A few years back, many folks with hurting hips were happy to learn that a newer bone-preserving procedure called hip resurfacing could spare them from the more drastic hip replacement.
But: A huge study has now shown that the newer procedure is more likely to lead to problems than the traditional total hip replacement.
Ashley William Blom, MD, lead author of the new study, weighed in on the results and what they mean for patients contemplating hip surgery.
Replacement Options for Younger Patients
By Jennifer Davis
3/12/10 Two large, new studies being presented this week at the annual meeting of the American Academy of Orthopaedic Surgeons (AAOS), in New Orleans, are offering new information on the best hip replacement options for younger patients with worn-out hips.
Total hip replacements have been performed on older patients for long enough now that doctors say the results are usually predictable, but less is known about the best ways to replace hip joints in patients who are younger, a group that is increasingly driving demand for these procedures.
In fact, one 2009 study projected that people younger than age 65 could account for more than half of all hip replacement patients as early as next year.
Because joint implant components wear out over time, younger patients often require what’s called a revision hip replacement surgery to replace the implant, or prosthesis.
Those second surgeries are complicated and often aren’t as successful because total hip replacement, the standard method of joint replacement, requires removing a significant amount of bone. Plus, the bone that remains has often deteriorated over time, making it hard to properly fit and anchor the replacement implant.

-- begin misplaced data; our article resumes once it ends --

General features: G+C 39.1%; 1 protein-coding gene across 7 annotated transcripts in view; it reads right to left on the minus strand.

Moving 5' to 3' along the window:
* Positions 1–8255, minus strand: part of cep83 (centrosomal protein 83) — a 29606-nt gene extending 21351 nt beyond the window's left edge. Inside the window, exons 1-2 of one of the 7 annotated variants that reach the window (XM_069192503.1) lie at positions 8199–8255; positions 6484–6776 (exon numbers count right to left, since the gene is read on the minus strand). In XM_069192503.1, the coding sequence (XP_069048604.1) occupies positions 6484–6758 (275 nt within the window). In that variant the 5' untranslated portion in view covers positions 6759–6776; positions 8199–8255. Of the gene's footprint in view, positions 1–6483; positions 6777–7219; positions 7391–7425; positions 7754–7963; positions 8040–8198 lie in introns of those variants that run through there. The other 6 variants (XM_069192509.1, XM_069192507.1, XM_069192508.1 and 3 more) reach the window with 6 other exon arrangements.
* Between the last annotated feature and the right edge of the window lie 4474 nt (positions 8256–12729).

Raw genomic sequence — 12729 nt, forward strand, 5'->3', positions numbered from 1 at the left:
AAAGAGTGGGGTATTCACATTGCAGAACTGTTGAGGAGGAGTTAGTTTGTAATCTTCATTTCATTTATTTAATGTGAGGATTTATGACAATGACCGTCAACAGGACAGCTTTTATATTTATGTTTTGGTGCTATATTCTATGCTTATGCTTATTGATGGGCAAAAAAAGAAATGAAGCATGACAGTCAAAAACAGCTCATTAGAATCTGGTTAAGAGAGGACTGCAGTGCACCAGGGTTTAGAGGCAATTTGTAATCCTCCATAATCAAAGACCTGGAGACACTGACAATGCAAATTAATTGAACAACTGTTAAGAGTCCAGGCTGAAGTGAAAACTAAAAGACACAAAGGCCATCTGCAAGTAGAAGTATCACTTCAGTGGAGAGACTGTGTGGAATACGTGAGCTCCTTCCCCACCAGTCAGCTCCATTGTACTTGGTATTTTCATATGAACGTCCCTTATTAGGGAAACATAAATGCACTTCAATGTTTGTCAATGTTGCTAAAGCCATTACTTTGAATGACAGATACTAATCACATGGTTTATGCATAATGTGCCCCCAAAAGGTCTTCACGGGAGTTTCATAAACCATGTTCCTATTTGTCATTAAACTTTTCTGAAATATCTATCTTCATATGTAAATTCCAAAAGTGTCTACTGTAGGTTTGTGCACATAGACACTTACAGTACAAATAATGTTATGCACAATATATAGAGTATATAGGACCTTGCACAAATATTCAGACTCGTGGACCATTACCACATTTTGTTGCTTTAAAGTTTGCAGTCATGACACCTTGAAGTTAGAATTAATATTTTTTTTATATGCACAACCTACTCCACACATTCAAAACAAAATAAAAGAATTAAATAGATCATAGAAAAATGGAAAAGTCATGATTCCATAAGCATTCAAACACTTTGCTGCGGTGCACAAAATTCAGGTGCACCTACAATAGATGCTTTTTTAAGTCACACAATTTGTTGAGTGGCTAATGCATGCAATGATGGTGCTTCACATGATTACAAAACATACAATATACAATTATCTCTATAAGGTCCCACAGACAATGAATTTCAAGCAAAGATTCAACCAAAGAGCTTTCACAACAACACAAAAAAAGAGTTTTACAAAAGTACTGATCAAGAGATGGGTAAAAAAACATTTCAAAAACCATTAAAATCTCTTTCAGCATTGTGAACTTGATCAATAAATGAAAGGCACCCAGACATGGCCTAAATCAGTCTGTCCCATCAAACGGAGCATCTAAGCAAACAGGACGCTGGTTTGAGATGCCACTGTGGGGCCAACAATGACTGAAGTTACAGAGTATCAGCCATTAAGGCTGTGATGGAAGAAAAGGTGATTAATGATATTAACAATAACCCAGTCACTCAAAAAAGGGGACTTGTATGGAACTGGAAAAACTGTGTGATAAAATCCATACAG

So a more conservative method of hip replacement called hip resurfacing, which was designed to preserve bone, has been gaining in popularity among surgeons who treat young, active patients.
Hip resurfacing is a bit like putting a crown on a tooth instead of pulling the tooth altogether. Instead of removing the top of the femur, including the ball that fits in the hip socket, and replacing it with a ball-and-stem implant, surgeons who do hip resurfacing reshape the ball of the joint and cover it with a metal prosthesis.
But now evidence is emerging that hip resurfacing isn’t always the best choice for younger patients.
Hip replacement surgery has been around since the early 1960s. Sir John Charnley experimented in the early 1950s, and he used a small (22 mm) stainless steel ball on a stem in 1962 that he inserted into the femur (hip) bone to replace the femoral head (ball). He then inserted a high-density plastic socket to replace the acetabular (socket) side of the hip joint. Both were secured with a self-curing acrylic polymer known as bone cement.